• Martin Luther: Peasant to Monk
  • Sola Fide
  • First Crisis of the Reformation
  • Identifying Main Themes in Luther’s Ninety-Five Theses
  • Luther’s Growing Defiance (1520)
  • Luther’s Excommunication and “Patmos”
  • The Peasants’ Revolt (1524–25)
  • The Reformation of Marriage
  • The Dark Side of Luther
  • Luther’s Death

Unit 2: The Swiss Reformations

  • The Swiss Confederation and Magisterial Reform
  • Studying Sources of Authority Using Attachment Points in Notes
  • The Origin of the Anabaptists
  • Zwingli’s Death and Theological Distinctives
  • Calvin: The Accidental Reformer
  • Calvin’s Conversion and Genevan Turbulence
  • Happy Days in Strasbourg
  • Geneva Redux
  • Calvin as Pastor
  • The Execution of Servetus
  • Calvin as Theologian
  • Studying Calvin’s Theology with a Custom Guide and the Cited By Tool
  • Calvin’s Evangelism and Missions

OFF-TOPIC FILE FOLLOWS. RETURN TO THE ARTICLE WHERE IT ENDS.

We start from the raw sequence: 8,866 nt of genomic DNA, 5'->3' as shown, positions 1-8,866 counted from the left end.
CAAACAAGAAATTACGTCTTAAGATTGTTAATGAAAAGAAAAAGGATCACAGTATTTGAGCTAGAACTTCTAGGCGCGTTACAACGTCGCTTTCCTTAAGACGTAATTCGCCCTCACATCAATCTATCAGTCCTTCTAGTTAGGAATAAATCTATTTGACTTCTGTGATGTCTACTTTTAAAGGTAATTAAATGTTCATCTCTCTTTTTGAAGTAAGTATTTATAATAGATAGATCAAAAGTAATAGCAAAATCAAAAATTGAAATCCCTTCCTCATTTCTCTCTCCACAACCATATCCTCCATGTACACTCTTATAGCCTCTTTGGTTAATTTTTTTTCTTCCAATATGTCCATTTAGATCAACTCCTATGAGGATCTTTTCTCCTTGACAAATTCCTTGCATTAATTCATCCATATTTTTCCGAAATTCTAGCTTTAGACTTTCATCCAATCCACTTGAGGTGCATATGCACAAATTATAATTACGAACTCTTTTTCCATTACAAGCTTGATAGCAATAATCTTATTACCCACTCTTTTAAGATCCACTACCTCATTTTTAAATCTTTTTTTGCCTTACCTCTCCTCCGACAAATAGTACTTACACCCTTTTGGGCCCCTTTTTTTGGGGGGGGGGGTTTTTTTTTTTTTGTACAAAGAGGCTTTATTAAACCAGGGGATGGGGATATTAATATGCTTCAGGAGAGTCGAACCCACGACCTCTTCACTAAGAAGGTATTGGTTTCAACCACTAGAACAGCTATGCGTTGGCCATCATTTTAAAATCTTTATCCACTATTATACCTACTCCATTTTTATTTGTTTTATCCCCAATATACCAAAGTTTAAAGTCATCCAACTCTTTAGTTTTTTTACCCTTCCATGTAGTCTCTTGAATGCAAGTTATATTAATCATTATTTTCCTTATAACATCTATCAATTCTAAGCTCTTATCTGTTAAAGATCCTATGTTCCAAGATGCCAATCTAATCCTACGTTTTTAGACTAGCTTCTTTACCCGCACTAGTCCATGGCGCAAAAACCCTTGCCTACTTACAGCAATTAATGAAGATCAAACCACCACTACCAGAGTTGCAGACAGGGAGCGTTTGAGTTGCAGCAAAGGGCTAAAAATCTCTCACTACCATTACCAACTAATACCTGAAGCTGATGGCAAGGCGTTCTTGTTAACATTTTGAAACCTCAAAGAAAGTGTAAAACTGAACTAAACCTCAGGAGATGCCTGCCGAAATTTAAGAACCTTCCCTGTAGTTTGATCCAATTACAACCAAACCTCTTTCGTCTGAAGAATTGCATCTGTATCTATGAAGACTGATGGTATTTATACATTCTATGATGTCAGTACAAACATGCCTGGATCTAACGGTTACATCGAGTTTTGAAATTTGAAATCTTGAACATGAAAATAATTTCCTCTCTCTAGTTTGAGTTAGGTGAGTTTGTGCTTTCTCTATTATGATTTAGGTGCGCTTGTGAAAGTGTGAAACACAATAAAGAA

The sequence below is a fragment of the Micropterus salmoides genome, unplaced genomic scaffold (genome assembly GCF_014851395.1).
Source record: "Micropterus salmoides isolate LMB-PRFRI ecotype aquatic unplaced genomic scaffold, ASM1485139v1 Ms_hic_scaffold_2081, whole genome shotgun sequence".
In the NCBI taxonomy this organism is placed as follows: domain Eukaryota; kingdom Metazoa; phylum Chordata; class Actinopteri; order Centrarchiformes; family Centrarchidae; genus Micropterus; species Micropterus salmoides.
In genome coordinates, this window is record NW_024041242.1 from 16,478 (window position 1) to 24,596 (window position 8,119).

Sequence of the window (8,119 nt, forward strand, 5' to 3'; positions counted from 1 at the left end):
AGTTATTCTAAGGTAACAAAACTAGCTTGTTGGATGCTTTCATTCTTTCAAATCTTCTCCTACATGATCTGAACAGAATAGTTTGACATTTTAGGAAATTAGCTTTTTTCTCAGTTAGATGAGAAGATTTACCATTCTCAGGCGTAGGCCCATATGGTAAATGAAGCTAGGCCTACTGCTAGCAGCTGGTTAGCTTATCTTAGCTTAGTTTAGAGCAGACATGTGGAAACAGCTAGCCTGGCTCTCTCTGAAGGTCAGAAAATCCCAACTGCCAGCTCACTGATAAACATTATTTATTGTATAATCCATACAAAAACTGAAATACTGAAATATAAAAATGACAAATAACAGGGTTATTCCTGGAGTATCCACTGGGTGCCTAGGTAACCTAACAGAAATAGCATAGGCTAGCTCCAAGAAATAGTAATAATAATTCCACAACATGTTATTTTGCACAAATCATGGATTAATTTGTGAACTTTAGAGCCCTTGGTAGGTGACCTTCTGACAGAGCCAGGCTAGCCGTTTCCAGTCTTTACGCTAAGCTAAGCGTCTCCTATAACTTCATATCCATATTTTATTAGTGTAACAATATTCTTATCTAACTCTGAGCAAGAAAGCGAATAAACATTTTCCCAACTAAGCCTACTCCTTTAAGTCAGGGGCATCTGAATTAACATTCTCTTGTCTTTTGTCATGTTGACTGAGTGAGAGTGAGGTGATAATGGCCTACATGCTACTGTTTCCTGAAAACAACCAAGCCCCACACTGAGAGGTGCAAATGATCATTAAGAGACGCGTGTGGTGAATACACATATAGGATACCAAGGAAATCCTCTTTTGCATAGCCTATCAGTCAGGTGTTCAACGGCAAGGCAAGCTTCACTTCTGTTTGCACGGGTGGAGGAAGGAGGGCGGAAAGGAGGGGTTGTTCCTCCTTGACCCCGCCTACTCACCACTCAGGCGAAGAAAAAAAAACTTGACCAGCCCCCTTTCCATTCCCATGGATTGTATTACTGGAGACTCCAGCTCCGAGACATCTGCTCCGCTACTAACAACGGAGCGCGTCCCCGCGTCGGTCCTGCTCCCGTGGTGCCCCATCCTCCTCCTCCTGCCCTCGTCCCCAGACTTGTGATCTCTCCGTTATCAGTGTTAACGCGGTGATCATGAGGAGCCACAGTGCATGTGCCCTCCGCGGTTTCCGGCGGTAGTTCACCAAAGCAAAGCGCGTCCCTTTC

• Calvin’s Death and Legacy

Unit 3: Radical Reform

  • Reformation and Revolution
  • Michael Sattler and the Schleitheim Articles
  • The Radical Kingdom of Münster

Unit 4: Catholic Counter-Reformation

  • Catholic Reaction: The Jesuits
  • The Council of Trent
  • Pondering the Catholic Counter-Reformation

Unit 5: Refining the Reformation

  • Historical Arc
  • Arminianism
  • Using the Favorites Tool to Study TULIP
  • German Pietism
  • Context of English Puritanism: Theology and Politics
  • English Puritanism under King Charles I
  • Three Phases of English Civil War
  • New England Puritanism
  • New England Puritans as Persecutors
  • Methodism: Spiritual Decline in England and John Wesley
  • Using Basic Searching to Study Wesley and Whitefield
  • Methodism: Moravian Influence on John Wesley
  • Methodism: George Whitefield
  • English Revival and Theological Divergence
  • The Great Awakening
  • Whitefield and Wesley: Final Curtain Call

Unit 6: The Modern Church

  • Protestant Liberalism
  • Karl Barth
  • Using Collections to Study Barth’s Theology
  • Liberation Theologies
  • Black and Feminist Theologies
  • American Evangelicalism
  • The Modernist-Fundamentalist Controversy